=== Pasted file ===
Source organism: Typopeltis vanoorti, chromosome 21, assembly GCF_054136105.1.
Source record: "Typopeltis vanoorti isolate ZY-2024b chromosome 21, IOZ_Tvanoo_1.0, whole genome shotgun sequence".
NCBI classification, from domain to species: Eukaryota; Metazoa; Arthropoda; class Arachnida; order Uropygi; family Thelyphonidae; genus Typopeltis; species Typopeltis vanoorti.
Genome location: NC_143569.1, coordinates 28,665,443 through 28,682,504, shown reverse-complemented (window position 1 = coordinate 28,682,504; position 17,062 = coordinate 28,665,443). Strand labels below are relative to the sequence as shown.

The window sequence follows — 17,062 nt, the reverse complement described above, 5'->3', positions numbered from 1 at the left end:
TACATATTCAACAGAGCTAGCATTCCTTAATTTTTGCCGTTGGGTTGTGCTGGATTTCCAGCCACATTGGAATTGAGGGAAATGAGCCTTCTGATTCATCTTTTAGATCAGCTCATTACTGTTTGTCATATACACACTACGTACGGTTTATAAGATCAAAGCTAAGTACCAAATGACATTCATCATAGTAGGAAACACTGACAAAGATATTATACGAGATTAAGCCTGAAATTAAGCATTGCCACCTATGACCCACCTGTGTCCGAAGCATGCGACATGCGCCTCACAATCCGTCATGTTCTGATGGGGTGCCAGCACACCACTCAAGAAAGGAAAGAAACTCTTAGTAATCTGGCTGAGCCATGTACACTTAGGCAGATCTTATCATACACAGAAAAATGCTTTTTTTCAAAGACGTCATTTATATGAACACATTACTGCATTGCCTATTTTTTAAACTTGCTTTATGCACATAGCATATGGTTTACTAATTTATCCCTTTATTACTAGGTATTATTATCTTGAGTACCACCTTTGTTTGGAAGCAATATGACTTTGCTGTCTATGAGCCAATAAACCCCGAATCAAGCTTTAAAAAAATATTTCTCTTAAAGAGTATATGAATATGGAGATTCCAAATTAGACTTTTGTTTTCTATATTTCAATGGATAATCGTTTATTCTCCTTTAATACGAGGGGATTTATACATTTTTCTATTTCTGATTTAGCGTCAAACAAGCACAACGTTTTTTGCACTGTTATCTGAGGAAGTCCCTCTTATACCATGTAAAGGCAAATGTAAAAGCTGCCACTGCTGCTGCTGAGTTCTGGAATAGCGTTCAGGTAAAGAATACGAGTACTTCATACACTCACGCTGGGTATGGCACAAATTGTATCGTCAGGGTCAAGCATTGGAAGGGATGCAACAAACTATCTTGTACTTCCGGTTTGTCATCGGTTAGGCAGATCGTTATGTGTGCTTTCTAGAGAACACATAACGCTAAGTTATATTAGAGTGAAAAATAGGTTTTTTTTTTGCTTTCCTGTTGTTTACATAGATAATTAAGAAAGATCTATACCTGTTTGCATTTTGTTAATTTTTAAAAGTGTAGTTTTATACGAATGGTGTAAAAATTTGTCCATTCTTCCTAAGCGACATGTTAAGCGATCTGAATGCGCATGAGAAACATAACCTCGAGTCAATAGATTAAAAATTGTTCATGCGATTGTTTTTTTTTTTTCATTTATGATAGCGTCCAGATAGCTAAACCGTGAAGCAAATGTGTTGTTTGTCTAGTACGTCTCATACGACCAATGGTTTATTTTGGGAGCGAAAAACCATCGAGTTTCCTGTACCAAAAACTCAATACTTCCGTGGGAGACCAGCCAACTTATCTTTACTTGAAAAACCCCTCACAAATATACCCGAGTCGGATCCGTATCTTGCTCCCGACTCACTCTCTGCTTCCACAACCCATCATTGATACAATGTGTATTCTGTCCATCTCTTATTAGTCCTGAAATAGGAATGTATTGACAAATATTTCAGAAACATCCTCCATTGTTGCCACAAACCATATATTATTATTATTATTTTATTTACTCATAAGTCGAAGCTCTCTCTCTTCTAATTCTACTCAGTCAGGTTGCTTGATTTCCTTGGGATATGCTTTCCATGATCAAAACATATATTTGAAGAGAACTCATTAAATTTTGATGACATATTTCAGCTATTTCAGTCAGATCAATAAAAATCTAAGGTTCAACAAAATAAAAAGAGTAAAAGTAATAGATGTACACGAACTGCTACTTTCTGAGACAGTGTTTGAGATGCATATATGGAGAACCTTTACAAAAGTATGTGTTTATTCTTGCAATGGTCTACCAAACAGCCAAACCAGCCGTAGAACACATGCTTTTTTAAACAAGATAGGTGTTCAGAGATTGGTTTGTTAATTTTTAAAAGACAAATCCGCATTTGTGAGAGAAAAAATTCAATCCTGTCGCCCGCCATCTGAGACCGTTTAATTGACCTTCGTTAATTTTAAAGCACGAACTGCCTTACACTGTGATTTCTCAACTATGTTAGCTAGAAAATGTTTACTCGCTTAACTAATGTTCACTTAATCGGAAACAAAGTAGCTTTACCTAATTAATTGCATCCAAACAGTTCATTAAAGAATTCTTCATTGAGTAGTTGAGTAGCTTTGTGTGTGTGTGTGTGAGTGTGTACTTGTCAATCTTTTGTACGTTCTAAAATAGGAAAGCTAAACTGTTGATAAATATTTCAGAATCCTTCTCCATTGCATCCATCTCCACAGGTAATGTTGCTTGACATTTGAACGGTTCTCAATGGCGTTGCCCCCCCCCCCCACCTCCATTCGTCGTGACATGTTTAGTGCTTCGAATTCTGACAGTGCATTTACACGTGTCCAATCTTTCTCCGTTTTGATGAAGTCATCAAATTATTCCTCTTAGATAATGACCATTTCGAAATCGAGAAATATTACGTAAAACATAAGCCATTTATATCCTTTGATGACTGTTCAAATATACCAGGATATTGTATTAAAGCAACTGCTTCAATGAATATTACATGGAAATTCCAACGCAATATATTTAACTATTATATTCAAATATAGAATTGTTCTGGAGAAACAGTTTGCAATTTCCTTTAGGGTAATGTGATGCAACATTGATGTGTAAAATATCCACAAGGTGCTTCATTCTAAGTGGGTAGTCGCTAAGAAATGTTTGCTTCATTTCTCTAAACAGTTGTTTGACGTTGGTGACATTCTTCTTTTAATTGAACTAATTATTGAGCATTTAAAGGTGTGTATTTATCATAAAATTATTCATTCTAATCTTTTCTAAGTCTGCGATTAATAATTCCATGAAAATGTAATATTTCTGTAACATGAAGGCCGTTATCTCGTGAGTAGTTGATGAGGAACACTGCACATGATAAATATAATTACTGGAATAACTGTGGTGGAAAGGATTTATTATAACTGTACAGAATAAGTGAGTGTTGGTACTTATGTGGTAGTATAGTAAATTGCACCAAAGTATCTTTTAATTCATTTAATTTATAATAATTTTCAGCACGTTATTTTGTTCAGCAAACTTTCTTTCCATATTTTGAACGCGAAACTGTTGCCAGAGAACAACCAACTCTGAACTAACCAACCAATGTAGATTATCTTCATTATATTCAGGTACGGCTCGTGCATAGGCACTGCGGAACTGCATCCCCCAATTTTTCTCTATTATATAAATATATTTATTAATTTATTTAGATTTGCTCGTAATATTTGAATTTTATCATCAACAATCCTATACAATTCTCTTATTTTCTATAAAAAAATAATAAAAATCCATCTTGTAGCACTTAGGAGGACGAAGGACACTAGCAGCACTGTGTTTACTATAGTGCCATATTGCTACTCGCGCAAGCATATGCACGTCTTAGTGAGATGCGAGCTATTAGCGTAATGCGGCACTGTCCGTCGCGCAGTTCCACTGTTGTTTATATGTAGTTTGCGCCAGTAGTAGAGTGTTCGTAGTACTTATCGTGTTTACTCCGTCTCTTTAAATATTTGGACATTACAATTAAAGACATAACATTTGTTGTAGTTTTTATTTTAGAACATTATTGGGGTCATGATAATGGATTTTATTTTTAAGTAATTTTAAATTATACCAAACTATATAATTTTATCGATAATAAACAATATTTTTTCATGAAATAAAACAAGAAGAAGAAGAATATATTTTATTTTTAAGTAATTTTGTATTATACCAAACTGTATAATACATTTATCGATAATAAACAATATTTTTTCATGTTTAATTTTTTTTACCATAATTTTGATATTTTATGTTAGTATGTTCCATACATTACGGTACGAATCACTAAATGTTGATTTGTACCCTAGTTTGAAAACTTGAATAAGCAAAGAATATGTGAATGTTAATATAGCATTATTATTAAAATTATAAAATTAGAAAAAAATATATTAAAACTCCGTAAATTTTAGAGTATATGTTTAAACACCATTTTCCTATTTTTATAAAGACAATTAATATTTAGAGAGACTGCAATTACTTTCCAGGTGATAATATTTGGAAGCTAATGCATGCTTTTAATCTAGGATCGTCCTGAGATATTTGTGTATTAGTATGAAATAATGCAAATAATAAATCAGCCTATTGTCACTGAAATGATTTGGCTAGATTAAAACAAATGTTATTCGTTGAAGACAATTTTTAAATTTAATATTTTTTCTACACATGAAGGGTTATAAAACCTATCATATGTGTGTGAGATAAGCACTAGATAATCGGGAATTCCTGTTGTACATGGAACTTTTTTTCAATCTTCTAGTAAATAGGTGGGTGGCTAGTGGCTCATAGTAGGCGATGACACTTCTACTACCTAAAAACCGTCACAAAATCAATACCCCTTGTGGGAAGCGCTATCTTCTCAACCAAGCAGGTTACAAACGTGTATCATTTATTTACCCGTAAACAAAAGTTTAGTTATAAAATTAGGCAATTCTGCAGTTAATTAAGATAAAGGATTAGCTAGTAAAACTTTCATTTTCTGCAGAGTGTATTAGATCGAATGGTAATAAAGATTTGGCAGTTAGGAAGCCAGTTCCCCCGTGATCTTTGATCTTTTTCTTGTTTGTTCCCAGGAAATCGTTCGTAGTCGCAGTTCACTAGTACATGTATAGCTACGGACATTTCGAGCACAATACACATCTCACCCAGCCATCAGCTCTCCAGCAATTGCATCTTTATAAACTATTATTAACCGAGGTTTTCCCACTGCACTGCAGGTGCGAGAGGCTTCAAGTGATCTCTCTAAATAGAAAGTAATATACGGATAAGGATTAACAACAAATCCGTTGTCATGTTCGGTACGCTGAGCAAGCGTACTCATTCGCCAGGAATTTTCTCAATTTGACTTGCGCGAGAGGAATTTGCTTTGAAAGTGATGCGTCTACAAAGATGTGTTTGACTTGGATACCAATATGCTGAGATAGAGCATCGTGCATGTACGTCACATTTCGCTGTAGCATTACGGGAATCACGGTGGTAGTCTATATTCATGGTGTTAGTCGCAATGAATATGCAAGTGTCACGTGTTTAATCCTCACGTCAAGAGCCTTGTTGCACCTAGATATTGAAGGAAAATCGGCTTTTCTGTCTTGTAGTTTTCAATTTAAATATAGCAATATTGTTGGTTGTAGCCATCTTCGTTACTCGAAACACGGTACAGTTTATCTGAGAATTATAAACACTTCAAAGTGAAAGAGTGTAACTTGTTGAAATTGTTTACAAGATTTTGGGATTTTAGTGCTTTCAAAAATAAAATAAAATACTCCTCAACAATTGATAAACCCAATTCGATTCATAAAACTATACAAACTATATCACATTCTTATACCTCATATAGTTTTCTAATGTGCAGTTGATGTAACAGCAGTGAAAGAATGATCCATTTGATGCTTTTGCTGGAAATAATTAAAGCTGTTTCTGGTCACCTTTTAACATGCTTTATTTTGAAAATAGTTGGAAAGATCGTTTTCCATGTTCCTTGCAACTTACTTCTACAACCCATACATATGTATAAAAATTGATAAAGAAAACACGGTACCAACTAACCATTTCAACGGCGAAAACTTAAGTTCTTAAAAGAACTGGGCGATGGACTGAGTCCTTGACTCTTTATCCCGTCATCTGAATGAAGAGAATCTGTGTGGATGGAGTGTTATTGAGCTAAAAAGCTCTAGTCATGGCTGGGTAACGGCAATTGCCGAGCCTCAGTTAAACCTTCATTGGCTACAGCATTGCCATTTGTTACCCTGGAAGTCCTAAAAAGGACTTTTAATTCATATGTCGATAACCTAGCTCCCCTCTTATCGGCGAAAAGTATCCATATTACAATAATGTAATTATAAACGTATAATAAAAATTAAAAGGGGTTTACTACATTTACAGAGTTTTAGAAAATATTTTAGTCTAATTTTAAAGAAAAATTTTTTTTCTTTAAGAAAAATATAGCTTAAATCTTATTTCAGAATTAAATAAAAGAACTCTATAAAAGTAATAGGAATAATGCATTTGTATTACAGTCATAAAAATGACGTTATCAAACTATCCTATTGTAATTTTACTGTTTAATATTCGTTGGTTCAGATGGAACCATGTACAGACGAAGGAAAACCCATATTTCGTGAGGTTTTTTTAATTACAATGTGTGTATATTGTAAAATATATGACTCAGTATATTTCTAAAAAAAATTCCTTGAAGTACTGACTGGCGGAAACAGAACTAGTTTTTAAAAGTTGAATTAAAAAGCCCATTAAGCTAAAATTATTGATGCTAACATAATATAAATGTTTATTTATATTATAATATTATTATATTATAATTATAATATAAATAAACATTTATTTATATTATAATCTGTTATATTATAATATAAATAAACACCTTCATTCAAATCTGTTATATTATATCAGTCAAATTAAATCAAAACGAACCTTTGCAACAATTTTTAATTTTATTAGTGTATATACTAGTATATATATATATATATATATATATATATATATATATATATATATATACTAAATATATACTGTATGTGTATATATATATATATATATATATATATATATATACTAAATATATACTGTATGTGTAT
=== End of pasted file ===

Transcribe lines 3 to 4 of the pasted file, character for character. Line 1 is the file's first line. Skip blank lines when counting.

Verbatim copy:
NCBI classification, from domain to species: Eukaryota; Metazoa; Arthropoda; class Arachnida; order Uropygi; family Thelyphonidae; genus Typopeltis; species Typopeltis vanoorti.
Genome location: NC_143569.1, coordinates 28,665,443 through 28,682,504, shown reverse-complemented (window position 1 = coordinate 28,682,504; position 17,062 = coordinate 28,665,443). Strand labels below are relative to the sequence as shown.